Andrea Gaynor, Associate Professor of History, has always been interested in the environment. With environmental history being her main research focus, she now looks at current environmental issues through a historical lens.
She grew up in the 80s when public environmental concern was flourishing and the hole in the ozone layer was becoming a global issue.
As a child she was intrigued by science, but when it came to tertiary studies she opted for humanities - history in particular - to gain a deeper understanding of people and what made societies tick.
“Historical stories reveal a lot about us as people and the conditions that shape us. From an environmental perspective, history offers important insights into why we find ourselves in such a state of environmental degradation.
“I am a historian, and a teacher. The two are an easy fit, as history loves an audience, and is invigorated by critical scrutiny. History provides fertile ground for learning about the past and the present, and about possibilities for human experience,” she says.
Her research expertise also expands into food production, and interestingly, something that does not often come up in history books – animals and fishing.
Recently, she has been involved in documenting the community opposition to the Roe Highway (Roe 8) and Perth Freight Link projects in a book entitled Never Again: Reflections on Environmental Responsibility after Roe 8. To be launched by UWA Publishing on 3 December, the publication sheds light on the Roe 8 campaign and reveals much of what was at stake for the affected residents and places it in a wider context.
The book also includes creative contributions and Andrea sees it as ‘not only a historical record but also an intervention’.
“We hope our stories and analyses can inspire people worldwide who are working towards healthier, more biodiverse and sustainable cities, and inform government and society so we can learn from the Roe 8 experience.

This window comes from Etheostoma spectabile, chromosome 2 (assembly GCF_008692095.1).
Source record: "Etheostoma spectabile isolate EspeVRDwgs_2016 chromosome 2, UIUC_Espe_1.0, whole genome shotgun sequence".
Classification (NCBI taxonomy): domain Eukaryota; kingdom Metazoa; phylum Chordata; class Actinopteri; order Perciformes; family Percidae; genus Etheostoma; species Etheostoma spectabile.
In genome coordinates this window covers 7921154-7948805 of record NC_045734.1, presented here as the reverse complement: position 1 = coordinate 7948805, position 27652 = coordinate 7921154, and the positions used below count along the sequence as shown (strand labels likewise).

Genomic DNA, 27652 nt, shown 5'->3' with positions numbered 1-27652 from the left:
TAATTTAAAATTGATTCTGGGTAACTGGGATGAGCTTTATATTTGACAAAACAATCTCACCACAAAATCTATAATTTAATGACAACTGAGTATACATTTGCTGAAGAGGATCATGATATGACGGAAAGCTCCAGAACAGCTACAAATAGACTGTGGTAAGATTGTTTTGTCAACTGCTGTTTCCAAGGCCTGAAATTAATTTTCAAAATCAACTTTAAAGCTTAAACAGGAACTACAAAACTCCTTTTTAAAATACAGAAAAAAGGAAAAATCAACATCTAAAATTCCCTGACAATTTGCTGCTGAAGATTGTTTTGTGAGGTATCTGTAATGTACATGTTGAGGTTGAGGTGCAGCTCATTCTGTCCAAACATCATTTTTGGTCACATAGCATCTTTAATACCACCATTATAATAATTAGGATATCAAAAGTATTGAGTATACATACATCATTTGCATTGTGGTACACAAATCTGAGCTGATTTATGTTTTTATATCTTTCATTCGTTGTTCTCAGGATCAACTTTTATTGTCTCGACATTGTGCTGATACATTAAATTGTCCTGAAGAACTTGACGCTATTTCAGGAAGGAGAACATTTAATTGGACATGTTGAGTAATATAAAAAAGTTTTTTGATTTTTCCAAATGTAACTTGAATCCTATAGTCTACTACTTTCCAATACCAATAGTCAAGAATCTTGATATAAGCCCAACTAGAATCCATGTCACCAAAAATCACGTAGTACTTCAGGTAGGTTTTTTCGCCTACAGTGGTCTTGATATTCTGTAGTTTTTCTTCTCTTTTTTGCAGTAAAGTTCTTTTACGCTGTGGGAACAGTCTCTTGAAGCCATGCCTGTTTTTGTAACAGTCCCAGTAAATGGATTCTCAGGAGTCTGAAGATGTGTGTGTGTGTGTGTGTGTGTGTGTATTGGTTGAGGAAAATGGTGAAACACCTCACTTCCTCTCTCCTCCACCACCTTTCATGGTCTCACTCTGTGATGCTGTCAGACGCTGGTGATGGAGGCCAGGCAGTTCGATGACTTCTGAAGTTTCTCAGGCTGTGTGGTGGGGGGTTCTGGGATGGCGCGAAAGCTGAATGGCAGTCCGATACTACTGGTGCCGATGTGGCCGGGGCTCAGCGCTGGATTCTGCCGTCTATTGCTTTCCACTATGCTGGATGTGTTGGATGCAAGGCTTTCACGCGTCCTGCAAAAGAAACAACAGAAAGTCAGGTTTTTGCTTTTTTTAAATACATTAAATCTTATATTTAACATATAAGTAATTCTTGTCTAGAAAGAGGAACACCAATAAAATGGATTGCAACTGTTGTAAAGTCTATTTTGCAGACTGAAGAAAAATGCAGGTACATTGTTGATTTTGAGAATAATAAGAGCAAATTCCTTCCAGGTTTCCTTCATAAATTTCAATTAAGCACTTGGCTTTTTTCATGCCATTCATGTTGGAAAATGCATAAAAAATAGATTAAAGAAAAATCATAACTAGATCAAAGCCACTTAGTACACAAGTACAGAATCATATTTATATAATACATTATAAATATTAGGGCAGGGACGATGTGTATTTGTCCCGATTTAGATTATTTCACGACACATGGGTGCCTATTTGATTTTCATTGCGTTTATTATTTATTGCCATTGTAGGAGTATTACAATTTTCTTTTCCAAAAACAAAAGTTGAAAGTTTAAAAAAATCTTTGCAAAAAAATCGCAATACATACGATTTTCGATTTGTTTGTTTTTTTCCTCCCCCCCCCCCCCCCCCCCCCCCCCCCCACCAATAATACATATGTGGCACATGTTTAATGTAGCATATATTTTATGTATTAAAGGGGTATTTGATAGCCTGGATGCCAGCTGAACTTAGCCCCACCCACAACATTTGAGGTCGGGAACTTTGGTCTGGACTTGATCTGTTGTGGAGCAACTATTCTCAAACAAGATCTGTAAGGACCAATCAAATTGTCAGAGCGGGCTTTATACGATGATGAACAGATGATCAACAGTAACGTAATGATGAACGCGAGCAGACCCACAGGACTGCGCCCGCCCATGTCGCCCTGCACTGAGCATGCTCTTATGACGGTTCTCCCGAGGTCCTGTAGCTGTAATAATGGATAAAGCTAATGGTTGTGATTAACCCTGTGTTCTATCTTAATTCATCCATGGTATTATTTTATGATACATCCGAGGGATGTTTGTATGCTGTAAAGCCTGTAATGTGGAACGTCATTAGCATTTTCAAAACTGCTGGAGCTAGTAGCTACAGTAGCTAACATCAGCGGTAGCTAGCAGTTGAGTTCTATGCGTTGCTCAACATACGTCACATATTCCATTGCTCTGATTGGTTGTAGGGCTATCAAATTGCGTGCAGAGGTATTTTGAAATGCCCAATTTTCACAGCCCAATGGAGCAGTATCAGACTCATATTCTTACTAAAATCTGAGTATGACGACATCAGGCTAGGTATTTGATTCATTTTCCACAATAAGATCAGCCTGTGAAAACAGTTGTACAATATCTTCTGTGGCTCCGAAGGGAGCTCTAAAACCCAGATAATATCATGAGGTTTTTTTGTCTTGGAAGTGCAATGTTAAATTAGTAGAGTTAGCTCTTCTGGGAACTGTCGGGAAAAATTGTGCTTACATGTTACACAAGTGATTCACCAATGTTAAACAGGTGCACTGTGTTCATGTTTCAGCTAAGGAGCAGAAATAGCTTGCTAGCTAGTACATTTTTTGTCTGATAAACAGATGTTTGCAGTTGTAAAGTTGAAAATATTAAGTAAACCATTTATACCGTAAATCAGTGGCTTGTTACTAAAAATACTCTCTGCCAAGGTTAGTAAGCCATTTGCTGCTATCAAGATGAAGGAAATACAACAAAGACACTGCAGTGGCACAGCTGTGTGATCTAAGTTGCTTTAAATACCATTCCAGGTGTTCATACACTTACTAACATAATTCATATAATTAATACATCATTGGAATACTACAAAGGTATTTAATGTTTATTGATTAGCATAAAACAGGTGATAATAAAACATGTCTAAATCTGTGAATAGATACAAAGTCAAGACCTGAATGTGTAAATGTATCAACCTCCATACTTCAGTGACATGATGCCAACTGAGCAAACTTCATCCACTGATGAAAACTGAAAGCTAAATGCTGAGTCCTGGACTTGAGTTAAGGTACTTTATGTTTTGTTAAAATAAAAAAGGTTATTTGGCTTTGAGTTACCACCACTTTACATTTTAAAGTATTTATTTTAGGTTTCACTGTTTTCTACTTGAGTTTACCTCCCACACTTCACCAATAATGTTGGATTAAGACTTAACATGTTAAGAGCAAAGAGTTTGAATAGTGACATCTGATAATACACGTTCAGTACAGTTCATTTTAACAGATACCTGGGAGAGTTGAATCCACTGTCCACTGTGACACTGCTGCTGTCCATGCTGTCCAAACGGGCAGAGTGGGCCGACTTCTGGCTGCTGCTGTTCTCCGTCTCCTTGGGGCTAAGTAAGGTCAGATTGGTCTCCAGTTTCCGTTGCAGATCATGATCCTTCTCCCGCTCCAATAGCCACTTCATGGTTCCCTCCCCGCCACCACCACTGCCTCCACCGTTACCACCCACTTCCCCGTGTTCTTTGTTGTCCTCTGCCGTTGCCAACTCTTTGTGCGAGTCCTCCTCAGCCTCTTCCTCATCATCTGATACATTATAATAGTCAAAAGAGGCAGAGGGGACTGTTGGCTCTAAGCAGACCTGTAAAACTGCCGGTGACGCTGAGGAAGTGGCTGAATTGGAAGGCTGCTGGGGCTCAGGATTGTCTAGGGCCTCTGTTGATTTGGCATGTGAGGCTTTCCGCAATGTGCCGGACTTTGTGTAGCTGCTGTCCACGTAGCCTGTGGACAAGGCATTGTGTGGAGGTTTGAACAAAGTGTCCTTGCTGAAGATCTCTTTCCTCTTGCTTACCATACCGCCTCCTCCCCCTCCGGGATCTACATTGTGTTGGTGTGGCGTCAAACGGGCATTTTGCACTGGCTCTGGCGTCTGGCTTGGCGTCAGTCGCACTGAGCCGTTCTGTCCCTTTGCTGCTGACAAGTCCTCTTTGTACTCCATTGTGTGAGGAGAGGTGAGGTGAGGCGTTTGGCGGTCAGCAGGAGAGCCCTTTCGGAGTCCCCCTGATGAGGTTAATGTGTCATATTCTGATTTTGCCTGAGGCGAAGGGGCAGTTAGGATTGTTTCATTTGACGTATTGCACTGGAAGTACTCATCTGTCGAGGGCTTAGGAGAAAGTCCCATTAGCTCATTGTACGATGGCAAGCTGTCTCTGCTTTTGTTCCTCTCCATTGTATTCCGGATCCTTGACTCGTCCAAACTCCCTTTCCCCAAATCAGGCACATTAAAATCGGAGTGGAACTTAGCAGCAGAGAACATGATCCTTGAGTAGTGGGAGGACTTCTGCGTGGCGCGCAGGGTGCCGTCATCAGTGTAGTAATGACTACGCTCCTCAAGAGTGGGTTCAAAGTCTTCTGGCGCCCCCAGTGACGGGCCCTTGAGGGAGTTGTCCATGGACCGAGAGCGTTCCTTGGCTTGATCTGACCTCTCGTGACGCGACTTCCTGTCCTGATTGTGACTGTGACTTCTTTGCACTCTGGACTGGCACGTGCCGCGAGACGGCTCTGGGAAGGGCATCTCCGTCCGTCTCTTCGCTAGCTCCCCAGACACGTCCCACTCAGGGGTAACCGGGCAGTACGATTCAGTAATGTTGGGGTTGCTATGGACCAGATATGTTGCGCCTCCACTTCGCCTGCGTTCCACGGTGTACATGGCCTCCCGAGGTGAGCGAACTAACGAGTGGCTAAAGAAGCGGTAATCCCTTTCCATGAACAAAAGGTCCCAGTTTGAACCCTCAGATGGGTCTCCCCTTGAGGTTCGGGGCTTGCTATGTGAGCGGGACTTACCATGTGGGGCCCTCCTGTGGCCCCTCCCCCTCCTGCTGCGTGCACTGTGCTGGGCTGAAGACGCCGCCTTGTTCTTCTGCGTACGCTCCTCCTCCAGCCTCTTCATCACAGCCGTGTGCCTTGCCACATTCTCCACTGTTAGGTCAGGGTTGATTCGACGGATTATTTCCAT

“It is as much about lessons for the future as it is about recording past processes and practices that we see as detrimental to the environment,” Andrea says.
Aligning with her passion for conserving history and culture, she proudly reveals that a key recommendation in the book centres on the reform of Aboriginal heritage protection.
Andrea is already working on her next publication, which, she says, takes her to the beginning of her publishing career and writing about food production. At the heart of the book is urban sustainability and food production, and the aim is to shed some light on the kinds of cities we are striving for that can sustain our growing need for food.
It is inspiring to see an educator with such a passion for environmental causes and this certainly translates to the classroom.
“I aim for all of my students to take away from their time at UWA an interest in the past, an appreciation of the utility of history as a way of understanding humanity, and a set of useful skills.
“My ‘take home’ message for students is that history is a powerful tool for helping us understand and shape the present,” she says.
As an environmentalist, it is unsurprising to learn that Andrea commutes by bicycle to UWA to reduce her carbon footprint and uses that opportunity to feed her passion for dolphin watching on the Swan River.